Reiki intervention for supporting healthcare professional care behaviors in pediatric palliative care: A pilot study

Title

Reiki intervention for supporting healthcare professional care behaviors in pediatric palliative care: A pilot study

Creator

Zucchetti G; Ciappina S; Bottigelli C; Campione G; Parrinello A; Piu P; Lijoi S; Quarello P; Fagioli F

Publisher

Palliative and Supportive Care

Date

2023

Subject

burnout; care behavior; health care personnel; palliative therapy; psychologist; Reiki; alternative medicine; article; child; child psychology; clinical practice; clinical psychology; controlled study; diastolic blood pressure; emotional stress; heart rate; human; Italy; nurse; oxygen saturation; Palliative Care; Pilot Projects; pilot study; self care; special situation for pharmacovigilance; systolic blood pressure; work environment; workplace

Description

OBJECTIVES: Pediatric healthcare professionals (HCPs) working in a palliative setting may experience challenges during their clinical practice in addressing the complex end-of-life phase of children and their families. Nurses, especially, have a frontline role in providing assistance, thereby becoming at risk of physical and psychological burden. Pediatric psychologists have an ethical responsibility to help colleagues by proposing self-care interventions that will improve their well-being and, indirectly, the work climate. This study investigated the impact of a complementary therapy, delivered by a pediatric psychologist and a nurse, on physical and psychological variables among nurses at the Paediatric Hospice of the Regina Margherita Children's Hospital in Italy. <br/>METHOD(S): Thirty-five nurses participated in 5 weeks of Reiki sessions for an overall total of 175 sessions. The effect of the sessions was analyzed through a paired t-test analysis comparing the values of heart rate, oxygen saturation, and systolic and diastolic pressure collected before and after each session. The same test was conducted comparing the values of the 3 burnout subscales for each of the 35 nurses collected before the beginning of the first session with those collected at the end of the last session 2 months later. <br/>RESULT(S): Results underlined a positive short-term effect with a significant decrease in heart rate before and after each session (t = 11.5, p < .001) and in systolic pressure (t = 2, p < .05). In addition, a decrease in emotional exhaustion symptoms was found (t = 2.3, p < .05) at the end of the intervention. SIGNIFICANCE OF RESULTS: Reiki could be a valid strategy to complement traditional pediatric psychology clinical practice designed to protect HCPs from emotional and physical demands and to create a more supportive workplace for staff and patients alike.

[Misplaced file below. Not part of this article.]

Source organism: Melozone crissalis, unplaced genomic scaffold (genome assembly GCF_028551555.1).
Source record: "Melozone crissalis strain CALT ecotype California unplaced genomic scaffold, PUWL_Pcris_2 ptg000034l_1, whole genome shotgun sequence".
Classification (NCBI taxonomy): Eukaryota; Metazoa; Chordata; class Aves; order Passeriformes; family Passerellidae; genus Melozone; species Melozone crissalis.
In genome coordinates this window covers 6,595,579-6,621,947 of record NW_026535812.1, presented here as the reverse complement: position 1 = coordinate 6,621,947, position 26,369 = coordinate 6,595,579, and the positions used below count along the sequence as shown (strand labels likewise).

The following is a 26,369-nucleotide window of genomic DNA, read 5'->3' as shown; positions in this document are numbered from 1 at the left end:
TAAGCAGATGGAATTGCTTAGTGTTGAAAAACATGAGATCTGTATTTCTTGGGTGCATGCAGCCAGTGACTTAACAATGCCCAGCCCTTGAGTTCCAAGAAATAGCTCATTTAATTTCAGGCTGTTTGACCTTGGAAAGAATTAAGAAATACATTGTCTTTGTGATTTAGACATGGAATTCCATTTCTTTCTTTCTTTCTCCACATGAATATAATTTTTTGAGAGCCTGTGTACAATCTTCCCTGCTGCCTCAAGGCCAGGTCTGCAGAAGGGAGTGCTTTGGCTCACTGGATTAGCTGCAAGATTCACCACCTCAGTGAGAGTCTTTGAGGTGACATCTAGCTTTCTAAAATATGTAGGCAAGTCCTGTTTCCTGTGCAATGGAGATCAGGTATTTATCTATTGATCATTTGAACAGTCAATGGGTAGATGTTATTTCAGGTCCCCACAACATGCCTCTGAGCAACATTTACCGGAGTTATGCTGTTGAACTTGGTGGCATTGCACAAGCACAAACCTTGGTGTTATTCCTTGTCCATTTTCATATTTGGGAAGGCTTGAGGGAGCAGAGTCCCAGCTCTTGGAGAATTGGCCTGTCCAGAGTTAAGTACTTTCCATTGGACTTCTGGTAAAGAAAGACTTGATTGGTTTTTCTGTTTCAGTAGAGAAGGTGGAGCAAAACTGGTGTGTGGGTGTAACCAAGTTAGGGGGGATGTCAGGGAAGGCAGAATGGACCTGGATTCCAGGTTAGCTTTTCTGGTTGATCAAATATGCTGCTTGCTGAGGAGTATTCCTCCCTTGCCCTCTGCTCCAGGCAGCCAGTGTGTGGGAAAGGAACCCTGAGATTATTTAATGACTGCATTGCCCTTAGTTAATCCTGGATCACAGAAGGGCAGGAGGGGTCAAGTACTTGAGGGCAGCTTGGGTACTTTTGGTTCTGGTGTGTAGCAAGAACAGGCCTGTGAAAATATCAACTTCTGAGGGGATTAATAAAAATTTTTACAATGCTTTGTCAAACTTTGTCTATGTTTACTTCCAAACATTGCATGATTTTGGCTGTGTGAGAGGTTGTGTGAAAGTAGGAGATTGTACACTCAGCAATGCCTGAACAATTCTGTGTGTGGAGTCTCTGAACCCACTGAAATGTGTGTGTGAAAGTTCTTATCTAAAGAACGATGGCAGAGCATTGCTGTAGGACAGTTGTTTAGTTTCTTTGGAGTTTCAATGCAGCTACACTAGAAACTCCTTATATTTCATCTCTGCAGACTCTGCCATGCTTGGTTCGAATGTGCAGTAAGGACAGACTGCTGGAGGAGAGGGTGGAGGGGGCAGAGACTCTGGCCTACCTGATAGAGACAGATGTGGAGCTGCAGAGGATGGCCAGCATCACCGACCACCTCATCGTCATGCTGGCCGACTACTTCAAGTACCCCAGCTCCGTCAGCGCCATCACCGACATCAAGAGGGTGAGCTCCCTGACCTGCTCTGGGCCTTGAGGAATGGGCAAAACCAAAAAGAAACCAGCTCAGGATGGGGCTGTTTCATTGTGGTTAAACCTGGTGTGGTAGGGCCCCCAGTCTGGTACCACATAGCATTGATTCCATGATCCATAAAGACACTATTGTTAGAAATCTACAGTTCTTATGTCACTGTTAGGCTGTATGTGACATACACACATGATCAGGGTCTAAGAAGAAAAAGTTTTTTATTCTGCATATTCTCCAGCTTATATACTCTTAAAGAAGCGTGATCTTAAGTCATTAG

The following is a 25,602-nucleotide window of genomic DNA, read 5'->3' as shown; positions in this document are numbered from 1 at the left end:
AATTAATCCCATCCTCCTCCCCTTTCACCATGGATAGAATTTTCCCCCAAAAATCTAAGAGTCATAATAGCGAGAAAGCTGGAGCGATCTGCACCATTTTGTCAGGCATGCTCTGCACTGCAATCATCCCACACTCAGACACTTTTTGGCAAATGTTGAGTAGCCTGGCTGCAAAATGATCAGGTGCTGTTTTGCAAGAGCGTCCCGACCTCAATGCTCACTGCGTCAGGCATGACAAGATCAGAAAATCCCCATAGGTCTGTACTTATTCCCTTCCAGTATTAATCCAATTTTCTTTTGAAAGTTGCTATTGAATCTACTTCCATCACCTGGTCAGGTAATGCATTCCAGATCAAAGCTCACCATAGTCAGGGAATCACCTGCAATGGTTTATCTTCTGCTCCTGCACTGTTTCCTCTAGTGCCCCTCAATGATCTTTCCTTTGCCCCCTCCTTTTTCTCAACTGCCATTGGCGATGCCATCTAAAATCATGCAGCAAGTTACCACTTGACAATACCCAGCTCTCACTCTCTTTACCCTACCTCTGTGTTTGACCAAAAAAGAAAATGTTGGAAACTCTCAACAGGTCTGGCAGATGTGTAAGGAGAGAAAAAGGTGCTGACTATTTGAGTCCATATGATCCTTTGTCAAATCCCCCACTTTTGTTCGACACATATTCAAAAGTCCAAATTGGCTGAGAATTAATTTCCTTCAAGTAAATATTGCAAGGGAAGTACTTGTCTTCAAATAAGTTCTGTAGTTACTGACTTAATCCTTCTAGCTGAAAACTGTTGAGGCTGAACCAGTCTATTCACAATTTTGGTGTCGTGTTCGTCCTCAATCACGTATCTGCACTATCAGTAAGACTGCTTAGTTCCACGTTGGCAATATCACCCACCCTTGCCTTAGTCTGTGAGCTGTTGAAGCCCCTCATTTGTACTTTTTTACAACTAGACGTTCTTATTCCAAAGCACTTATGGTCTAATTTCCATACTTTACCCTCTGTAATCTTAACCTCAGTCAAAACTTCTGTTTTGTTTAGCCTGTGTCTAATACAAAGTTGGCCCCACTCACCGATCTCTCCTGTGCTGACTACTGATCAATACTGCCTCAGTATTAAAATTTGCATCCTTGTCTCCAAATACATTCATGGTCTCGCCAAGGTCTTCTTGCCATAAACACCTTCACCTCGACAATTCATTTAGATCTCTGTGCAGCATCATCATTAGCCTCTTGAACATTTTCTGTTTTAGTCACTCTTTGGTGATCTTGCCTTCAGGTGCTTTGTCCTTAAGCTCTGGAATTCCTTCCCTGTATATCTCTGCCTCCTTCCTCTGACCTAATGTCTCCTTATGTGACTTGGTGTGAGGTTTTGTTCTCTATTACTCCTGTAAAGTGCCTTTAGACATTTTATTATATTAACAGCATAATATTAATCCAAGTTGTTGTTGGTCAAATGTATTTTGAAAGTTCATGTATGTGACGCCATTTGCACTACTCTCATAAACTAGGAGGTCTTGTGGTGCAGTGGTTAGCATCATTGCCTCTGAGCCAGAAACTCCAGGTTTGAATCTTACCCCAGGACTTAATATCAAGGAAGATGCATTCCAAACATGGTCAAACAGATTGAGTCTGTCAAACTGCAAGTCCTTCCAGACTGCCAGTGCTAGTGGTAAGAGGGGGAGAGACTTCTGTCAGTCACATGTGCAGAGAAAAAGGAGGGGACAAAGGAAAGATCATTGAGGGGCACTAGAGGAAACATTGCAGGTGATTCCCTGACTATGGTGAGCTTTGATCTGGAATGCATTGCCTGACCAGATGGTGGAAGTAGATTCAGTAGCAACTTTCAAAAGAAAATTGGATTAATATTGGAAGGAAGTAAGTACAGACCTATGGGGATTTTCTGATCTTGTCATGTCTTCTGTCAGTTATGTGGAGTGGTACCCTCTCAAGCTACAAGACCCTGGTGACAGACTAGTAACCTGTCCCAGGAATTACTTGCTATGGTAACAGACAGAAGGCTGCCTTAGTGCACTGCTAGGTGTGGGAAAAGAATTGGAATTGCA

Rights

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Citation List Month

March List 2024

Collection

Citation

Zucchetti G; Ciappina S; Bottigelli C; Campione G; Parrinello A; Piu P; Lijoi S; Quarello P; Fagioli F, “Reiki intervention for supporting healthcare professional care behaviors in pediatric palliative care: A pilot study,” Pediatric Palliative Care Library, accessed May 28, 2024, https://pedpalascnetlibrary.omeka.net/items/show/19532.